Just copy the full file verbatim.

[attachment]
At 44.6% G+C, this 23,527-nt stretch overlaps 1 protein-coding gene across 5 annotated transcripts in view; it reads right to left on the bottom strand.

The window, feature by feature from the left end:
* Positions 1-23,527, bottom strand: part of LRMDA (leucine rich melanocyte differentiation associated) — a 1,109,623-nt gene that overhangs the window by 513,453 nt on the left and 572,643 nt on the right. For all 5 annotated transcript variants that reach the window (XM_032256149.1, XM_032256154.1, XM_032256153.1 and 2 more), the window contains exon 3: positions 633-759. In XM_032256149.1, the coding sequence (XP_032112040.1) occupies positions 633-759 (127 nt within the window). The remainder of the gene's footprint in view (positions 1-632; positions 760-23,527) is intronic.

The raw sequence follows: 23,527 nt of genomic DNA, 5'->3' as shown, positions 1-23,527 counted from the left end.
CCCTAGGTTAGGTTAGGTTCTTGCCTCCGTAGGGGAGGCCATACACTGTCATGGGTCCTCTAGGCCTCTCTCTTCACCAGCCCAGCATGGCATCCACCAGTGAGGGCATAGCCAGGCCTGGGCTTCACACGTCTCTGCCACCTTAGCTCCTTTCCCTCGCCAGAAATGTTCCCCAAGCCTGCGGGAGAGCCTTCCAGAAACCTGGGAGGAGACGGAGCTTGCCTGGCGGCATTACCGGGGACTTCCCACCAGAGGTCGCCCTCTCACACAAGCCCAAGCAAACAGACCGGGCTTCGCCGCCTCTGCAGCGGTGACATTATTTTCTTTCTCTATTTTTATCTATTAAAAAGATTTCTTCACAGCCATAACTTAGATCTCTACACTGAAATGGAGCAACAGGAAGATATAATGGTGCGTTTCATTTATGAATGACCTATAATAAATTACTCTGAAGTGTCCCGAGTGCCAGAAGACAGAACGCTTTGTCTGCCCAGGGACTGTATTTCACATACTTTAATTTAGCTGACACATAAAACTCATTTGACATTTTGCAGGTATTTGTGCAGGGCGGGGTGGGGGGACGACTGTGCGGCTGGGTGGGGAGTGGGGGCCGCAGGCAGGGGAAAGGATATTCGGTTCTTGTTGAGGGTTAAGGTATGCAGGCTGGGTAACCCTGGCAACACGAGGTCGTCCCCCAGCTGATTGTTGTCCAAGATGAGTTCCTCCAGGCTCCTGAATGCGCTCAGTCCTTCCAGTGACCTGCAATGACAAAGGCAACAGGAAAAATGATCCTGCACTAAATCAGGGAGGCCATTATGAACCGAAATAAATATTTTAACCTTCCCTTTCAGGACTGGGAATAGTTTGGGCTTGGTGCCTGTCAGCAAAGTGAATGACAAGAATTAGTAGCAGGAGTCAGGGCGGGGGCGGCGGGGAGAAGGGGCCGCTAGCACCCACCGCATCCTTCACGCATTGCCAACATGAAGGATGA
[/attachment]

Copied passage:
At 44.6% G+C, this 23,527-nt stretch overlaps 1 protein-coding gene across 5 annotated transcripts in view; it reads right to left on the bottom strand.

The window, feature by feature from the left end:
* Positions 1-23,527, bottom strand: part of LRMDA (leucine rich melanocyte differentiation associated) — a 1,109,623-nt gene that overhangs the window by 513,453 nt on the left and 572,643 nt on the right. For all 5 annotated transcript variants that reach the window (XM_032256149.1, XM_032256154.1, XM_032256153.1 and 2 more), the window contains exon 3: positions 633-759. In XM_032256149.1, the coding sequence (XP_032112040.1) occupies positions 633-759 (127 nt within the window). The remainder of the gene's footprint in view (positions 1-632; positions 760-23,527) is intronic.

The raw sequence follows: 23,527 nt of genomic DNA, 5'->3' as shown, positions 1-23,527 counted from the left end.
CCCTAGGTTAGGTTAGGTTCTTGCCTCCGTAGGGGAGGCCATACACTGTCATGGGTCCTCTAGGCCTCTCTCTTCACCAGCCCAGCATGGCATCCACCAGTGAGGGCATAGCCAGGCCTGGGCTTCACACGTCTCTGCCACCTTAGCTCCTTTCCCTCGCCAGAAATGTTCCCCAAGCCTGCGGGAGAGCCTTCCAGAAACCTGGGAGGAGACGGAGCTTGCCTGGCGGCATTACCGGGGACTTCCCACCAGAGGTCGCCCTCTCACACAAGCCCAAGCAAACAGACCGGGCTTCGCCGCCTCTGCAGCGGTGACATTATTTTCTTTCTCTATTTTTATCTATTAAAAAGATTTCTTCACAGCCATAACTTAGATCTCTACACTGAAATGGAGCAACAGGAAGATATAATGGTGCGTTTCATTTATGAATGACCTATAATAAATTACTCTGAAGTGTCCCGAGTGCCAGAAGACAGAACGCTTTGTCTGCCCAGGGACTGTATTTCACATACTTTAATTTAGCTGACACATAAAACTCATTTGACATTTTGCAGGTATTTGTGCAGGGCGGGGTGGGGGGACGACTGTGCGGCTGGGTGGGGAGTGGGGGCCGCAGGCAGGGGAAAGGATATTCGGTTCTTGTTGAGGGTTAAGGTATGCAGGCTGGGTAACCCTGGCAACACGAGGTCGTCCCCCAGCTGATTGTTGTCCAAGATGAGTTCCTCCAGGCTCCTGAATGCGCTCAGTCCTTCCAGTGACCTGCAATGACAAAGGCAACAGGAAAAATGATCCTGCACTAAATCAGGGAGGCCATTATGAACCGAAATAAATATTTTAACCTTCCCTTTCAGGACTGGGAATAGTTTGGGCTTGGTGCCTGTCAGCAAAGTGAATGACAAGAATTAGTAGCAGGAGTCAGGGCGGGGGCGGCGGGGAGAAGGGGCCGCTAGCACCCACCGCATCCTTCACGCATTGCCAACATGAAGGATGA